(1756-1827) - Major
Commissioned: Cadet (HEIC - Bombay) 1775; Ensign 18 May 1775; Captain 10 June 1784; Major 6 May 1795; Lieutenant-Colonel 1 June 1796; Colonel 18 December 1803; Major-General 25 July 1810; Lieutenant-General 4 June 1814.
Born: 11 July 1756, at Exeter, second son of Lieutenant-Colonel Hildebrand Oakes (1733-1797), and Sarah [nee Cornelison] (d.1775).
Went out to India in 1775 as a Cadet in the East India Company and served with the Bombay army in Gujarat (1775-1776), Poona (1778) and at the sieges of Tellicherry, Onore, Mangalore, and Bednur (1780-1781). He was captured at Bednur in 1783 and made a prisoner of Tipu Sultan until 1784. After his release he served firstly with the 2nd Bombay European Regiment, and later, the 12th Bombay Native Infantry (until 1791) - taking part in several sieges and campaigns in 1791, including Cannanore and Seringapatam.
After 1790 Oakes served with his regiment in Bombay as Quartermaster-General and later as Commissary of Supplies, and undoubtedly it was in this capacity that Lachlan Macquarie first made his acquaintance with Oakes. In October 1792 Oakes was appointed deputy-adjutant-general of the Bombay army; whilst one month earlier, on 9 September, he married in Bombay Dorothea Bowles, daughter of General George Bowles. Later there would be six children from their marriage: four sons and two daughters.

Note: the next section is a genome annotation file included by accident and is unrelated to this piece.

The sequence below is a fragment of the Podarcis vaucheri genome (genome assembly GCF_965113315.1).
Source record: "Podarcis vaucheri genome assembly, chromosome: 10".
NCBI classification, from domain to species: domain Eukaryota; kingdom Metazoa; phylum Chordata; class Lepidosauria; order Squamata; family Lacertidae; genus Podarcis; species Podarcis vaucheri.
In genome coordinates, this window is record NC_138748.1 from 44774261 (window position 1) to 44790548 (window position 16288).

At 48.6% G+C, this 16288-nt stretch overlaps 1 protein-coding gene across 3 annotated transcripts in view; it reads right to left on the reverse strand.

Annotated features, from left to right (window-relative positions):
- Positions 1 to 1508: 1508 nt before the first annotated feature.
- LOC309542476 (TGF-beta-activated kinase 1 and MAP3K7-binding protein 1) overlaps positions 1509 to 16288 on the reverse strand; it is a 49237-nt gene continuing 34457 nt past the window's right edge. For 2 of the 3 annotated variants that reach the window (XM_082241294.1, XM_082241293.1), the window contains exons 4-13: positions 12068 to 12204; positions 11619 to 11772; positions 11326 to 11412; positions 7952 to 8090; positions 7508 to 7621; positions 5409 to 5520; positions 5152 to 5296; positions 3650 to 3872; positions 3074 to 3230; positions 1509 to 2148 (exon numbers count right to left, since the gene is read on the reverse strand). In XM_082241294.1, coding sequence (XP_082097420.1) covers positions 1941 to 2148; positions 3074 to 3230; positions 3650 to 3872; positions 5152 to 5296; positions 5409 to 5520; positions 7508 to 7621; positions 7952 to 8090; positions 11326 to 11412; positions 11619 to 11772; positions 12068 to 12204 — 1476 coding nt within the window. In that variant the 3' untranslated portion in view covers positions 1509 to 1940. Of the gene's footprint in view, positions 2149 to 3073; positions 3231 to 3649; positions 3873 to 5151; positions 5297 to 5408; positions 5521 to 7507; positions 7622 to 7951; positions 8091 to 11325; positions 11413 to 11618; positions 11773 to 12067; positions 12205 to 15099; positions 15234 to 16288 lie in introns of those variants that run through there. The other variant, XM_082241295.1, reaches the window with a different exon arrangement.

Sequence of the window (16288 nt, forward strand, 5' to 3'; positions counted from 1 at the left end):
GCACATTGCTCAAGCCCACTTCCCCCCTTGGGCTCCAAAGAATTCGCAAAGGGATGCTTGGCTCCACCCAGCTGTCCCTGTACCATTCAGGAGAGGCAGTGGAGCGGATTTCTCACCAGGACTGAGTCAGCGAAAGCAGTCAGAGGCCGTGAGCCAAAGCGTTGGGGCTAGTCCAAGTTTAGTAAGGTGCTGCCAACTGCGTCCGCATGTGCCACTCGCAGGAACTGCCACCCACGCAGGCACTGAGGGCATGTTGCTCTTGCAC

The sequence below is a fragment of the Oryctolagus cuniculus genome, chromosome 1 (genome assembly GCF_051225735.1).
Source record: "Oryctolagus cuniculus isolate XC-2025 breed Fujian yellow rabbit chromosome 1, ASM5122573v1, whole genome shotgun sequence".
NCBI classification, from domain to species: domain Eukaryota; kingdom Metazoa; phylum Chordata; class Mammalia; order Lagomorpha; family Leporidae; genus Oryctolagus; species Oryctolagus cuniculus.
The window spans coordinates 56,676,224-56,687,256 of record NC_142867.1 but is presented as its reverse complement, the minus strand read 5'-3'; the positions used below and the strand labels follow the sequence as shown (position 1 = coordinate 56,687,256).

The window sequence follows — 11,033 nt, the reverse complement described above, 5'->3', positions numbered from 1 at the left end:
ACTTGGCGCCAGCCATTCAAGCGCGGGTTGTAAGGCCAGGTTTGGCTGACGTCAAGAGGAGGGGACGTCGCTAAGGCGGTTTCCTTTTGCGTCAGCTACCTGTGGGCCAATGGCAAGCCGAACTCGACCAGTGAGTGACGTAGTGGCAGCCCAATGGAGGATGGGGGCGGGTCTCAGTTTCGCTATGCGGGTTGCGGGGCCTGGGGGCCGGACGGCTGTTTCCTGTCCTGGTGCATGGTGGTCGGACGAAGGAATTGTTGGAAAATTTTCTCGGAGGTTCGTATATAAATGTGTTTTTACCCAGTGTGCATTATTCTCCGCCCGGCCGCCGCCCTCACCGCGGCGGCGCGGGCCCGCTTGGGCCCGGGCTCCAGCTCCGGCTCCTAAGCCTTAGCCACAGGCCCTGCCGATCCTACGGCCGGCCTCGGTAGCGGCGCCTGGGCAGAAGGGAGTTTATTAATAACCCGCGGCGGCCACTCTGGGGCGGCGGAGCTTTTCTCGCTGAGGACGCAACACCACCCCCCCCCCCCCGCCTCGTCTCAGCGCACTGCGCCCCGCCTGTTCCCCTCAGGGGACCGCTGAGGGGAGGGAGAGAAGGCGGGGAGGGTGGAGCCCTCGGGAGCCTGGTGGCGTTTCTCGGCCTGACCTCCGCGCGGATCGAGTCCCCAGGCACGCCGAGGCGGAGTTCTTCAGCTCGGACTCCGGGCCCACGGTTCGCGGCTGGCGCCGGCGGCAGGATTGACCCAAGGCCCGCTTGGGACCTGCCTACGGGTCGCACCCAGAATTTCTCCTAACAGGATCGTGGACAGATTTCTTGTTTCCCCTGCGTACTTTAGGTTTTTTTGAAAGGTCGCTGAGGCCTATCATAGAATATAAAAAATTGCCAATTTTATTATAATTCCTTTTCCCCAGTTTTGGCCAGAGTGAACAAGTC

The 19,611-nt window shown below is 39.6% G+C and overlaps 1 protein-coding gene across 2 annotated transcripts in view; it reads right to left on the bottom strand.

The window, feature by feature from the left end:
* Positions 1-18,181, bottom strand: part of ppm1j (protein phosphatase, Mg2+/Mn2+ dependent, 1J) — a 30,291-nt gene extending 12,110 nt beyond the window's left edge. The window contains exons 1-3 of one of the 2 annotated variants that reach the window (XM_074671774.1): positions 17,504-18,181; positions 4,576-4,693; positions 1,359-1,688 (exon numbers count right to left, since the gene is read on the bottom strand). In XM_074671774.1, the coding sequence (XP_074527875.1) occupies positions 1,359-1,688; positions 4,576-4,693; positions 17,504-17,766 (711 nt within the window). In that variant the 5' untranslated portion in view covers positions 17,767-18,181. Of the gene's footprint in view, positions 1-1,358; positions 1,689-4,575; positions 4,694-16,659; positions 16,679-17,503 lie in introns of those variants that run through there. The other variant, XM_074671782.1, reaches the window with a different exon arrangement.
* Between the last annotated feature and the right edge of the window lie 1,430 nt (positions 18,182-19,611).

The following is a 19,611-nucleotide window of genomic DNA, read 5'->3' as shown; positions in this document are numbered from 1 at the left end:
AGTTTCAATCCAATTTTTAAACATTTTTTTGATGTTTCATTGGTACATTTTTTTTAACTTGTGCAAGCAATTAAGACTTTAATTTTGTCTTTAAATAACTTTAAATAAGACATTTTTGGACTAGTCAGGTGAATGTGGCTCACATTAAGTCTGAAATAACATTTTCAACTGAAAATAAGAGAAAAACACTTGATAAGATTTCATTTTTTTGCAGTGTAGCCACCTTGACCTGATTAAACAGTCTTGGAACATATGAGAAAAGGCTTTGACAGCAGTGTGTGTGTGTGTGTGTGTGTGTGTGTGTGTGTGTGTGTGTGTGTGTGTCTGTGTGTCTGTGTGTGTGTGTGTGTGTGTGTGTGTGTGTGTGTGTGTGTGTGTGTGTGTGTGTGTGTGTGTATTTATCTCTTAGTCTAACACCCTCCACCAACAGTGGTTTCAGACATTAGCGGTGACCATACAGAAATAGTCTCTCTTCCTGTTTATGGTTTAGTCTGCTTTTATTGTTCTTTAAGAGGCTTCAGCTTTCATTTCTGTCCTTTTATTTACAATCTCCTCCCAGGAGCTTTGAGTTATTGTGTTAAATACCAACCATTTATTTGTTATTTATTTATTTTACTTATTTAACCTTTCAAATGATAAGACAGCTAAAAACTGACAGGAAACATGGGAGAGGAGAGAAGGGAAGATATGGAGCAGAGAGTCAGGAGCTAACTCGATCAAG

Oakes gained promotion to Major 6 May 1795 and in 1796 received the title of adjutant-general with the Bombay army. It was in this context that Lachlan Macquarie left his young wife, Jane, in the care of Henry and Dorothea Oakes, while he participated in the military campiagn to Ceylon in early 1796. They would have witnessed first-hand Jane's declining health (from tuberculosis), advised Macquarie on his return from Ceylon and prior to his departure with her for China, as well as counselling him following his return (with his wife's body). They attended her burial in Bombay on 16 January 1797.
Oakes returned to Britain in 1798 on sick leave but went back again to Bombay in 1802 and became Colonel of the 7th Bombay Native Infantry. Ill health again forced him to return but he was back in Bombay again in 1807 as military-auditor-general. It is unclear the precise periods of overlapping residence (in Bombay) between the Oakes and Macquarie during the years 1797-1807 - though clearly their paths must have crossed on a number of occasions.
Oakes and his family returned to Britain soon after 1807. He was promoted Major-General on 25 July 1810, and Lieutenant-General on 4 June 1814. In 1822, following the death of his older brother, Hildebrand (1754-1822), Henry succeeded to his brother's [recent] baronetcy (1820). However, ill health plagued Henry Oakes' latter years and these were also complicated by bouts of insanity - culminating on 1 November 1827 with his suicide (by pistol). His wife, Dorothea, died on 24 May 1837.